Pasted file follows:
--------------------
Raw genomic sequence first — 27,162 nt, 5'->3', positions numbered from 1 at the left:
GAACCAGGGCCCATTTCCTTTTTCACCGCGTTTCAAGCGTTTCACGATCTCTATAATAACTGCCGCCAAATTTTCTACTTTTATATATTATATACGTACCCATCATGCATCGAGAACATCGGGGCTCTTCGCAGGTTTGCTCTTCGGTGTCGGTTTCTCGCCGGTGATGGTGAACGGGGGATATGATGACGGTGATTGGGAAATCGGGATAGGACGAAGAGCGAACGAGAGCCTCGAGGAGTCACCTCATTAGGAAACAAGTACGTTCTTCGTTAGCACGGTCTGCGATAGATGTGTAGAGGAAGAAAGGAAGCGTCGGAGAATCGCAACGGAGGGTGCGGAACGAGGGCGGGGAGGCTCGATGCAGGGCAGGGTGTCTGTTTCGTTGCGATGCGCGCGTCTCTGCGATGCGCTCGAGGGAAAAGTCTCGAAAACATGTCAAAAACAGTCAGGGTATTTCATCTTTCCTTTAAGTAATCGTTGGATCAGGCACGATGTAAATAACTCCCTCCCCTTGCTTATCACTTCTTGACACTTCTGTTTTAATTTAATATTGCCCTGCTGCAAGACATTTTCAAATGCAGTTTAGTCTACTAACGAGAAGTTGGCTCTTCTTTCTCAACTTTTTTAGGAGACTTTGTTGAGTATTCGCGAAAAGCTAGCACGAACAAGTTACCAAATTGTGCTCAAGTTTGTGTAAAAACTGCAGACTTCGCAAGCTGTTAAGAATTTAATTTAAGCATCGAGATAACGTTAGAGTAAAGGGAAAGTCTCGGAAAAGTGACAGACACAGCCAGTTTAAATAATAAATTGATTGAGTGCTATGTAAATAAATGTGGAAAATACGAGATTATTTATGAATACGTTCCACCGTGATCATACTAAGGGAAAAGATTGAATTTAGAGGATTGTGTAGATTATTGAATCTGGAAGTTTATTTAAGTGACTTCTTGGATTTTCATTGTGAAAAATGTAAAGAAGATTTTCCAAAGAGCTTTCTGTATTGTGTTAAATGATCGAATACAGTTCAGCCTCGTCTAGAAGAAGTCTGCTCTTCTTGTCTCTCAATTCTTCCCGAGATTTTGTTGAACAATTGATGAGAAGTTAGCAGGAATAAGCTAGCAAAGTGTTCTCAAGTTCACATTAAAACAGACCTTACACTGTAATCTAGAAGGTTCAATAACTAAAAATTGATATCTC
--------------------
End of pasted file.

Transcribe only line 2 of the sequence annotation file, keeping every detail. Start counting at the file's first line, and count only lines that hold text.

GAACCAGGGCCCATTTCCTTTTTCACCGCGTTTCAAGCGTTTCACGATCTCTATAATAACTGCCGCCAAATTTTCTACTTTTATATATTATATACGTACCCATCATGCATCGAGAACATCGGGGCTCTTCGCAGGTTTGCTCTTCGGTGTCGGTTTCTCGCCGGTGATGGTGAACGGGGGATATGATGACGGTGATTGGGAAATCGGGATAGGACGAAGAGCGAACGAGAGCCTCGAGGAGTCACCTCATTAGGAAACAAGTACGTTCTTCGTTAGCACGGTCTGCGATAGATGTGTAGAGGAAGAAAGGAAGCGTCGGAGAATCGCAACGGAGGGTGCGGAACGAGGGCGGGGAGGCTCGATGCAGGGCAGGGTGTCTGTTTCGTTGCGATGCGCGCGTCTCTGCGATGCGCTCGAGGGAAAAGTCTCGAAAACATGTCAAAAACAGTCAGGGTATTTCATCTTTCCTTTAAGTAATCGTTGGATCAGGCACGATGTAAATAACTCCCTCCCCTTGCTTATCACTTCTTGACACTTCTGTTTTAATTTAATATTGCCCTGCTGCAAGACATTTTCAAATGCAGTTTAGTCTACTAACGAGAAGTTGGCTCTTCTTTCTCAACTTTTTTAGGAGACTTTGTTGAGTATTCGCGAAAAGCTAGCACGAACAAGTTACCAAATTGTGCTCAAGTTTGTGTAAAAACTGCAGACTTCGCAAGCTGTTAAGAATTTAATTTAAGCATCGAGATAACGTTAGAGTAAAGGGAAAGTCTCGGAAAAGTGACAGACACAGCCAGTTTAAATAATAAATTGATTGAGTGCTATGTAAATAAATGTGGAAAATACGAGATTATTTATGAATACGTTCCACCGTGATCATACTAAGGGAAAAGATTGAATTTAGAGGATTGTGTAGATTATTGAATCTGGAAGTTTATTTAAGTGACTTCTTGGATTTTCATTGTGAAAAATGTAAAGAAGATTTTCCAAAGAGCTTTCTGTATTGTGTTAAATGATCGAATACAGTTCAGCCTCGTCTAGAAGAAGTCTGCTCTTCTTGTCTCTCAATTCTTCCCGAGATTTTGTTGAACAATTGATGAGAAGTTAGCAGGAATAAGCTAGCAAAGTGTTCTCAAGTTCACATTAAAACAGACCTTACACTGTAATCTAGAAGGTTCAATAACTAAAAATTGATATCTC